Zengo has always been the weird cousin in the Richard Sandoval restaurant family, the guy with his shirt unbuttoned a little too low, his breath smelling of sweet wine and peppermints, the relative who -- if you had to pick someone -- would be the relative most likely to have a troop of Girl Scouts buried in his basement.
That said, Zengo is also (and perhaps unsurprisingly) my favorite of Sandoval's Denver restaurants -- the only one I've gone out of my way to visit. It is neither entirely Mexican nor entirely un-Mexican, but rather a shockingly smart and original fusion of Mexican flavors with Asian presentations and French technique. It was a wildly original restaurant when it opened (just like Tamayo back in the day), and with its Washington, D.C., twin, it remains an almost singular expression (unlike Tamayo, which was copied by almost everyone).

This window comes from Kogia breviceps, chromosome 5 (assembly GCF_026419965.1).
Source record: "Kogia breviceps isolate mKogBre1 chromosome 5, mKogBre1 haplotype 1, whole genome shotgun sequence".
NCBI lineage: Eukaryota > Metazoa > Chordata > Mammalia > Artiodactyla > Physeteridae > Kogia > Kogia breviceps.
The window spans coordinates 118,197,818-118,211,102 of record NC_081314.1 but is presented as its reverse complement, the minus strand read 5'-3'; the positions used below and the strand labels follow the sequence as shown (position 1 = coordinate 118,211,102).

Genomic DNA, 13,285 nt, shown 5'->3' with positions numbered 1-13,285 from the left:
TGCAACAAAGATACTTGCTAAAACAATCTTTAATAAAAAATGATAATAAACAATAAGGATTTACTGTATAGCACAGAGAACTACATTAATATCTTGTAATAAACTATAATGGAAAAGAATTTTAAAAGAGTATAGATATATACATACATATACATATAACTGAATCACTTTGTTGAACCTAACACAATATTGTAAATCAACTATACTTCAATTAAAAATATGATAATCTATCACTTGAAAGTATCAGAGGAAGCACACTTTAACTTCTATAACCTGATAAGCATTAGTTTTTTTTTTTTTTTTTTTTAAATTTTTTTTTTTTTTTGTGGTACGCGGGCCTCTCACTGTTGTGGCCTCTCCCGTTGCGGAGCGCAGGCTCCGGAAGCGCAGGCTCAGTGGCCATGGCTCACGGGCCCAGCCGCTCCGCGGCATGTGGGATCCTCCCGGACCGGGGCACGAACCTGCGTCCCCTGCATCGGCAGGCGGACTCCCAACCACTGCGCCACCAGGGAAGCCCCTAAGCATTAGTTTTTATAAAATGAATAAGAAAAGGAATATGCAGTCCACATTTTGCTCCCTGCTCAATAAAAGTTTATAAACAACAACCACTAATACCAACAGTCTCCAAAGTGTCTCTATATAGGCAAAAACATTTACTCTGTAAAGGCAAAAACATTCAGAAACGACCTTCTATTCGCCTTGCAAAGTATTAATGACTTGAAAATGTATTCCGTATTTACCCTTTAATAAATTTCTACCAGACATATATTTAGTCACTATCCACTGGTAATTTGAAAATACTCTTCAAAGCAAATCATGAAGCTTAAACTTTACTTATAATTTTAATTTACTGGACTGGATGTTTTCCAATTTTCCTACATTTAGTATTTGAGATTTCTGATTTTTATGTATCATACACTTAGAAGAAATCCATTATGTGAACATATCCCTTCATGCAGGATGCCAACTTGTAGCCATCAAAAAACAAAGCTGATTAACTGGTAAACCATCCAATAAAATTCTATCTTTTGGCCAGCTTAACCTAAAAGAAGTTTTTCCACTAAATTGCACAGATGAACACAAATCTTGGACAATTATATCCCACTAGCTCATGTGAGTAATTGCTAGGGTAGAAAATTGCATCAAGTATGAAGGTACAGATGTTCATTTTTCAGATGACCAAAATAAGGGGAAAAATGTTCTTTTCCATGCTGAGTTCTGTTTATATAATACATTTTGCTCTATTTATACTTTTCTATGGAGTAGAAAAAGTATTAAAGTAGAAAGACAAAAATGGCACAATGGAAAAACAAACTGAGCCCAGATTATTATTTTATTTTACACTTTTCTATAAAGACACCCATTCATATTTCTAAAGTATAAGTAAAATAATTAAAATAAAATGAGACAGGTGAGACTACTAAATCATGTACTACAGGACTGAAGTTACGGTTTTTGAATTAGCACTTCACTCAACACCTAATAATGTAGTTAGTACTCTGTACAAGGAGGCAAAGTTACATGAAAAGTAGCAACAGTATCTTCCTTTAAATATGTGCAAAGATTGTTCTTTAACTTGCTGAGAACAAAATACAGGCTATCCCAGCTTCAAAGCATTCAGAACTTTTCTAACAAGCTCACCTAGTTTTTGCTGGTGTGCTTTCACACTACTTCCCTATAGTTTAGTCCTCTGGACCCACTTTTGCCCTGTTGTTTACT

I've often wondered whether Sandoval was surprised that absolutely no one followed him to Mexi-Frenchy-Asian land once he'd laid his course and set sail. I've often wondered if anyone could. Mexican by birth, CIA-schooled and French-trained in New York at the height of Manhattan's fusion madness, Sandoval has always struck me as a guy who's perfect for exactly this restaurant. His seared-prawn tiraditos shocked with tequila; hamachi with shiso, soy and pickled papaya; and arepas de puerco with hoisin-jacked pulled pork are not just clumsy amalgamations of flavors and styles, but honestly innovative and sensible fusions. And on my most recent visit, tasting Sandoval's best inventions as translated by chef de cuisine number God-knows-what, I felt not like the guy coming late to a hot spot already falling out of favor, but like the guy smart enough to stick with the place that so many others seem to have forgotten. The room is still beautiful, if less crowded than when Zengo opened. And while that distracting nightclub vibe remains, I'm willing to put up with it for another bowl of lovely black cod in chipotle miso, another order of carnitas over rice noodles with Chinese hot-and-sour sauce, another dish of halibut ceviche with lychee and coconut, or another plate of foie gras gyoza in ponzu-and-truffle sauce. Actually, for that I'd put up with almost anything.
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